In contrast, the homozygous sir2/sir2 diploid displayed a life span significantly shorter than the wild-type or sir4/sir4 homozygous strains (Fig. (Fig.3B),3B), consistent with the conclusion that the short life span of the sir2 mutant is not related to cell mating type. Interestingly, the sir2/SIR2 heterozygous diploid had a life span that was much closer to the sir2/sir2 homozygote than to wild type, suggesting that the levels of Sir2p are limiting for life span, at least in diploid strains.

The short life span of sir2, sir3, or sir4 haploids is likely due to an increase in the rate of ERC formation

As deleting HMLα extends the life span of a sir3 or a sir4 mutant, but fails to suppress the life span defect of a sir2 mutant, Sir2p must function to forestall senescence by a mechanism(s) that does not involve silencing at HM loci. Sir2p is known to localize to the rDNA independently of Sir3p and Sir4p, in which it functions to repress homologous recombination (Gottlieb and Esposito 1989). Because homologous recombination is absolutely required for ERC formation (Park et al. 1999), the short life span of a sir2 mutant is likely to be caused, at least in part, by an increased rate of ERC formation. As a direct test of this hypothesis, we quantitated ERC levels in age-matched W303R and the isogenic sir2 hml mutant cells. In both young (unsorted) and old (sorted) cells, the sir2 hml strain accumulated a greater number of high molecular weight ERCs than W303R (Fig. (Fig.4).4). The fact that we can detect more ERCs in an unsorted population of sir2 hml cells, relative to wild-type, indicates that a significant fraction of the sir2 hml cells form an ERC in an early mother cell division. This suggests that increased homologous recombination at the rDNA in a sir2 mutant directly results in the formation of ERCs, which shortens the life span.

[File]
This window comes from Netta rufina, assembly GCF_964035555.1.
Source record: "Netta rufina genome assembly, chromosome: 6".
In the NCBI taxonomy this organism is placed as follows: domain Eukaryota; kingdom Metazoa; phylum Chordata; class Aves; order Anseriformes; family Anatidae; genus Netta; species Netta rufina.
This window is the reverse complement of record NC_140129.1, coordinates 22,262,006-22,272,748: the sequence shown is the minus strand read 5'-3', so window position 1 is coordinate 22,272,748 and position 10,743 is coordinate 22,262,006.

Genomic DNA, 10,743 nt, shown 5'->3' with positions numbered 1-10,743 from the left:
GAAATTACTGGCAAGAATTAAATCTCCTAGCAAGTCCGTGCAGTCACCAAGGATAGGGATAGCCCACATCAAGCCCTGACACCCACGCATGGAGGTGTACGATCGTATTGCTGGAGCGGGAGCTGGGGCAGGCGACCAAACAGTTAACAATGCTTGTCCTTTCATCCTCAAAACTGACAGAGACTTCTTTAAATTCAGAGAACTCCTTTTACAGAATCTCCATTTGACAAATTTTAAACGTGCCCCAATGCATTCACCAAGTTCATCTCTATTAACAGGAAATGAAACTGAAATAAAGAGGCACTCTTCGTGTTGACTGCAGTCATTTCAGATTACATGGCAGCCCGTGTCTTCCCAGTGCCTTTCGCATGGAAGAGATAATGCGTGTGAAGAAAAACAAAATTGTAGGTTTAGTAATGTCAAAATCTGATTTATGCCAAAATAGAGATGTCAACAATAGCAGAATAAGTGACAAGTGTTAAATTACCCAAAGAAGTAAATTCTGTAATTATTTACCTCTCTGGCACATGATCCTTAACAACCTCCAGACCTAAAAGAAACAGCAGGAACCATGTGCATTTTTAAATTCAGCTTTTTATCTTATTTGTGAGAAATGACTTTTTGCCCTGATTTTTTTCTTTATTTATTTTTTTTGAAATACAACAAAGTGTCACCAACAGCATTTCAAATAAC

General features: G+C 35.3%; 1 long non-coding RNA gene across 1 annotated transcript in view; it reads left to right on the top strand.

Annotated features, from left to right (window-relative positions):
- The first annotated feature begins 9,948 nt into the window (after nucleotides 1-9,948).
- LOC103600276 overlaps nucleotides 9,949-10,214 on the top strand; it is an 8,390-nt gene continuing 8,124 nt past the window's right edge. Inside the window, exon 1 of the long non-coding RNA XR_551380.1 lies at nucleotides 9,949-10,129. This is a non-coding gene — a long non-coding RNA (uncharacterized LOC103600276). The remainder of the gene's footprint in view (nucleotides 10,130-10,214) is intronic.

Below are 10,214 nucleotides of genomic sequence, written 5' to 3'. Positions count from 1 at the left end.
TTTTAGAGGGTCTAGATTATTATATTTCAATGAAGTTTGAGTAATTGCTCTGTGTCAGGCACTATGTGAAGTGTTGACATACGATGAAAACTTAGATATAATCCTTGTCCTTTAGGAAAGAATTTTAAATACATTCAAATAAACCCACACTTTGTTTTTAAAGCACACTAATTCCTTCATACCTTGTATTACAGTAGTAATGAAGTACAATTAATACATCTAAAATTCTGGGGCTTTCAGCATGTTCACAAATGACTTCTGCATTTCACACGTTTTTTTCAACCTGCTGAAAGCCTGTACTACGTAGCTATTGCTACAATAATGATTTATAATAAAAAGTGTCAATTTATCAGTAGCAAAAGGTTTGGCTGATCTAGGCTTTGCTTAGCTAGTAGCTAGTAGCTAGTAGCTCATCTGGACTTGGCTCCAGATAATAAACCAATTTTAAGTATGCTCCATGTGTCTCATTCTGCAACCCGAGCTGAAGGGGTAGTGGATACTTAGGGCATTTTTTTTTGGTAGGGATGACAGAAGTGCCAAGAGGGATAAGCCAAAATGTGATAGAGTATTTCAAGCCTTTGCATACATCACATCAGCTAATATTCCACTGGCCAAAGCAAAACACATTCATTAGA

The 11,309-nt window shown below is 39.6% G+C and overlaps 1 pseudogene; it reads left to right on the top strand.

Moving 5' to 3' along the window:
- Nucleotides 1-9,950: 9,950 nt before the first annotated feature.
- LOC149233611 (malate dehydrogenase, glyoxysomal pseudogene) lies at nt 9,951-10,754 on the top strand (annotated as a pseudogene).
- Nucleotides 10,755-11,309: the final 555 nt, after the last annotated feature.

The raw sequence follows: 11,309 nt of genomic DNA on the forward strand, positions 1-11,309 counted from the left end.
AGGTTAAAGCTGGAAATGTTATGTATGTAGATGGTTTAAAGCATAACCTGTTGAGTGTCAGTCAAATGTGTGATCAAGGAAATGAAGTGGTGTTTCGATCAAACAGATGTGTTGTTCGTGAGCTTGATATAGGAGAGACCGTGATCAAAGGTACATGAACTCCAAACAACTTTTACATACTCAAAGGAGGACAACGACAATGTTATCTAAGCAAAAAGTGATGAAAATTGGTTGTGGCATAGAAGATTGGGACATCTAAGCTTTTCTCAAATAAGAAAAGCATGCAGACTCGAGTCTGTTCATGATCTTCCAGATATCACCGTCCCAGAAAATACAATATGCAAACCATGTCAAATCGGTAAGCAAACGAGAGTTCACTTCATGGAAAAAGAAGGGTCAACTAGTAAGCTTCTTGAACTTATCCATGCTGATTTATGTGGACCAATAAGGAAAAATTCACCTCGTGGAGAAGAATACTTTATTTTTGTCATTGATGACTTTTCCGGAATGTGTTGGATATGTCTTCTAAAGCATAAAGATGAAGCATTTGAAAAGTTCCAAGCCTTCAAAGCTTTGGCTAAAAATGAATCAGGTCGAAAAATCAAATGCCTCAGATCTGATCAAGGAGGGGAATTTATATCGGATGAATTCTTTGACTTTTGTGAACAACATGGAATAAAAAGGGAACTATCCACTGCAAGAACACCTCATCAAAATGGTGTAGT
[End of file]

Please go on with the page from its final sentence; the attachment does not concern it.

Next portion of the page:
Figure 4
FOB1-dependent accumulation of ERCs occurs more rapidly in a sir2 mutant than in wild-type mother cells. DNA from young (unsorted) and old (mean age = 7 generations) mother cells was isolated and electrophoresed as described (Defossez et al. 1999). The ...

We were not able to observe a clear increase in the levels of ERCs in sir3 or sir4 mutants relative to wild type (not shown). This does not rule out the possibility that sir3 or sir4 mutations increase ERC formation, because an undetectable difference in levels of ERCs might be able to cause the small difference in the life spans of these sir mutants relative to wild type. As a more accurate measure of recombination rates in the rDNA, we measured the loss rate of the ADE2 marker integrated into a single rDNA repeat. This marker was lost at a two- to threefold higher frequency in a sir3 or sir4 mutant strain compared with wild type (Table (Table1).1). Furthermore, this elevated rate of rDNA recombination was suppressed by deleting HMLα to restore the a mating type. These data suggest that the short life span in the sir3 or sir4 nonmating haploids is caused by a small increase in recombination at the rDNA due to the expression of both a and α mating-type genes.